DavidEhrenstein said...

Impotence Fellini Style

The entire film is a dream.

Shamus said...

What about the infuriating ending to Der Letze Mann (made by the other master of German expressionism, who was also called Friedrich)? Another instance of German humor?

Also, Lang's chief contribution to Cabinet of Dr. Caligari was to supply its twist ending. Its seems to have been endemic.

Yojimboen said...

Of course Lang wasn’t strictly German, he was Viennese (why is it, I wonder, we don’t say ‘Austrian’), and he was just as funny as his fellow-Viennese ‘the vons’ Stroheim and Sternberg. (Not to mention those comic cut-ups Freud, Wittgenstein and Schnitzler.)

Joking aside (mit ironisch zunge), did ever a greater exception prove the rule than Ernst Lubitsch?

Ed Howard said...

What about the infuriating ending to Der Letze Mann (made by the other master of German expressionism, who was also called Friedrich)? Another instance of German humor?

That was forced on Murnau by the studio, who didn't approve of his ending where the hero would've died.

But yes, it's definitely some (bitter) humor. In my opinion, the "happy" ending of that film is also quite good just because Murnau fulfilled the dictates of his studio bosses while making an ending so dripping with sarcasm that its absurdity is very obvious. He makes it so ridiculous that it's very obvious how disconnected it is from the rest of the movie.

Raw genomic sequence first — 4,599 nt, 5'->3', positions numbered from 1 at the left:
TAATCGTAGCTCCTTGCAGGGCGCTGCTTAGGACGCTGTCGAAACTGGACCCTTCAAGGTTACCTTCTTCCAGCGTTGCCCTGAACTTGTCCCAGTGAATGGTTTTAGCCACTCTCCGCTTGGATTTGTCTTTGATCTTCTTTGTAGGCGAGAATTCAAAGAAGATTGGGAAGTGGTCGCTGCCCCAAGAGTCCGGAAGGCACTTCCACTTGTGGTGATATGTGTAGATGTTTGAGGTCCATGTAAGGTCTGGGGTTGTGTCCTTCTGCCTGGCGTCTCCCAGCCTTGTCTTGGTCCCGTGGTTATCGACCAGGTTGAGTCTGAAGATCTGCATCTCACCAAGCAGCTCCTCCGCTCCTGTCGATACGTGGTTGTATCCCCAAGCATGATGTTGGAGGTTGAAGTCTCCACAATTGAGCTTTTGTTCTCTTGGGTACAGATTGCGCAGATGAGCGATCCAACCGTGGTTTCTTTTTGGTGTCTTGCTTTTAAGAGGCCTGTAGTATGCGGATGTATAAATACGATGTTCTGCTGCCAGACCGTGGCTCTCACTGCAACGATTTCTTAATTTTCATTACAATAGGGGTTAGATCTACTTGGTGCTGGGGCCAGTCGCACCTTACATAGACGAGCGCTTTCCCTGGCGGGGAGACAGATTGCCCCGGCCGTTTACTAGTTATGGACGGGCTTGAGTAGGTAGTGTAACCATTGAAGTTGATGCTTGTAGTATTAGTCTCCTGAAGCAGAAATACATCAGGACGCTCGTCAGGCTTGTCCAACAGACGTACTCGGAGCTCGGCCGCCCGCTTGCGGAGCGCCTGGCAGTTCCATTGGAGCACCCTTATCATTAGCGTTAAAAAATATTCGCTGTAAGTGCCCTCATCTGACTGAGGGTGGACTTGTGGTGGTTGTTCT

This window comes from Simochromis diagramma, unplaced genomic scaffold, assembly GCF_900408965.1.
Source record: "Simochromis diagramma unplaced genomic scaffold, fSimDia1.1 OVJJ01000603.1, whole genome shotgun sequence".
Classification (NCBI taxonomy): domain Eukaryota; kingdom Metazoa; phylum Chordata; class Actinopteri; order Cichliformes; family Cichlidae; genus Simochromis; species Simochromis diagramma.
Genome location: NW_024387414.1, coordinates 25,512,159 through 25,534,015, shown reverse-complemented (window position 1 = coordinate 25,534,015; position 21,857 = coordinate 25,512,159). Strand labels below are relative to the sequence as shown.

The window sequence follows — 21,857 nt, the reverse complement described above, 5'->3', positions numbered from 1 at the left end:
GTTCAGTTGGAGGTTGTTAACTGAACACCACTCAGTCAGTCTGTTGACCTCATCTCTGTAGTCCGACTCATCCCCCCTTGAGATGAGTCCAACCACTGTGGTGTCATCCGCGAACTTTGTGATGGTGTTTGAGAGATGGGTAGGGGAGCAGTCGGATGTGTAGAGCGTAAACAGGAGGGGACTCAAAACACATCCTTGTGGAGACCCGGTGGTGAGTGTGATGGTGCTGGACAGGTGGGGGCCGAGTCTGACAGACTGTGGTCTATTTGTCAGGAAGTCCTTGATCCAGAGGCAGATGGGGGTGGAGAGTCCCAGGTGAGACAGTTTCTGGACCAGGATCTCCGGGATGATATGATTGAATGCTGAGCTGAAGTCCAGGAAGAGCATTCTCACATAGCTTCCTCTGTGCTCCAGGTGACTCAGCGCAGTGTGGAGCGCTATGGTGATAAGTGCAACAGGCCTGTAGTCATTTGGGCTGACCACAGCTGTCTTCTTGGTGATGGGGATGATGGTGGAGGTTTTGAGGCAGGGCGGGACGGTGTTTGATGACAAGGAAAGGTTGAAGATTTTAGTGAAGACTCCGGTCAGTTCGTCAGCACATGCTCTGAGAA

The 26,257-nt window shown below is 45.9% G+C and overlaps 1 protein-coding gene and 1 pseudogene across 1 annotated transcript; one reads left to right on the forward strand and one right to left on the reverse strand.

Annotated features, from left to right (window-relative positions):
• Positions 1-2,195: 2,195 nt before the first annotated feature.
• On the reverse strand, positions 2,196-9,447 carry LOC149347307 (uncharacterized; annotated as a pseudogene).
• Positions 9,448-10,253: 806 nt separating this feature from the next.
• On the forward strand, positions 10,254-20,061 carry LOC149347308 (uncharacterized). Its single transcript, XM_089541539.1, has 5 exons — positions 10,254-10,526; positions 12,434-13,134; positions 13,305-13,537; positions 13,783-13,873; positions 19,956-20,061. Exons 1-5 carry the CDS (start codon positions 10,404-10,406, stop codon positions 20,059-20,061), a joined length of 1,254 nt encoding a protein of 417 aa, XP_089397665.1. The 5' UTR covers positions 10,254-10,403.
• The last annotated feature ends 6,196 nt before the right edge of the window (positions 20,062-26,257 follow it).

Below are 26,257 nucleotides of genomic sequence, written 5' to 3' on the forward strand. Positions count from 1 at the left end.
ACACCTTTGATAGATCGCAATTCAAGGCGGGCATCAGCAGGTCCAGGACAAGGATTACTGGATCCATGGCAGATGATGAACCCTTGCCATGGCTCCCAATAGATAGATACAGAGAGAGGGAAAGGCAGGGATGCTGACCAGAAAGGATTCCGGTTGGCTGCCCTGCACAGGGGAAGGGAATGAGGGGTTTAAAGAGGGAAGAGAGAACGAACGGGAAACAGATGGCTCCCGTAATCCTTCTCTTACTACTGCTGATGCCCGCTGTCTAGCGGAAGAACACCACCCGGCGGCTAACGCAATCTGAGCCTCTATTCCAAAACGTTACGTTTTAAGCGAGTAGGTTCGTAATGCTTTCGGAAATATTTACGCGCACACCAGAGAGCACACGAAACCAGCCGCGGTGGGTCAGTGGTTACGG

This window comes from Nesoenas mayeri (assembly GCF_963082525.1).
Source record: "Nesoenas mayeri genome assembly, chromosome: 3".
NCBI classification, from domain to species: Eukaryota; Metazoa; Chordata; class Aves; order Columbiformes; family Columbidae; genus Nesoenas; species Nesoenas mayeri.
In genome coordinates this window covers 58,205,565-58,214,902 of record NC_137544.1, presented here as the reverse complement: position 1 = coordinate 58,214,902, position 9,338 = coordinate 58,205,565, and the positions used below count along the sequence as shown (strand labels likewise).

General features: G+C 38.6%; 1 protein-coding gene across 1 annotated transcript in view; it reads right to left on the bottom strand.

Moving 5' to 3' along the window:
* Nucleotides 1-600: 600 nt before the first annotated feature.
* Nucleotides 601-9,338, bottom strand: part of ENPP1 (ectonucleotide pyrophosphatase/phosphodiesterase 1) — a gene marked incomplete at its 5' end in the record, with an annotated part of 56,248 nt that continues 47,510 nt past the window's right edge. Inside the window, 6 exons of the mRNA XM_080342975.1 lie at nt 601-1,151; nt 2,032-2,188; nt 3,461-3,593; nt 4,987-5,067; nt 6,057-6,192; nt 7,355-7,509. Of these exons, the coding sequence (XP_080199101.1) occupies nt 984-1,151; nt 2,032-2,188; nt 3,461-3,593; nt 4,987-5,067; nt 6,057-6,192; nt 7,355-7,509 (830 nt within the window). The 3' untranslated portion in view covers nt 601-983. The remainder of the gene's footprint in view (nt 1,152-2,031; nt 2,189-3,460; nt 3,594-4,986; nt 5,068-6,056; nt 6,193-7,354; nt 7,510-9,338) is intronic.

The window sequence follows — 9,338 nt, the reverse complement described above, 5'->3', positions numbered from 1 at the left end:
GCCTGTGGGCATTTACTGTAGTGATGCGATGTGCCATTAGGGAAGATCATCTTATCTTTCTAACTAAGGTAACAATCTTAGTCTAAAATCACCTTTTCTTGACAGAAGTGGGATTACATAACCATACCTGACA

Rachel said...

There's a brain teaser for you. Try to imagine Lubitsch's take on Fury or how Lang would have steered Heaven Can Wait. Of course, Lubitsch had his own dark streak (can you imagine You've Got Mail lingering over an adultery/suicide subplot the way Shop Around the Corner Does?). And Lang could do humor and charm.

Actually I get a pretty good giggle out of great swaths of Scarlet Street even if the darkness of the ending hits you like a cement mixer. The humor's black but it's there. Hell, with a little tinkering, you could imagine a lot of Joan Bennett's dialogue on fine art as something that could easily have been read by Marilyn Monroe.

("I bet you get as much for your paintings over there as those Frenchmen get right over here. Ah, you're never appreciated in your own country!")

All that said, I can't say I'm fond of the Woman in the Window ending, even if Lang does lay the groundwork right from the beginning. But now, I really want to go back and take another look at it, now that the Siren's given me a whole new perspective.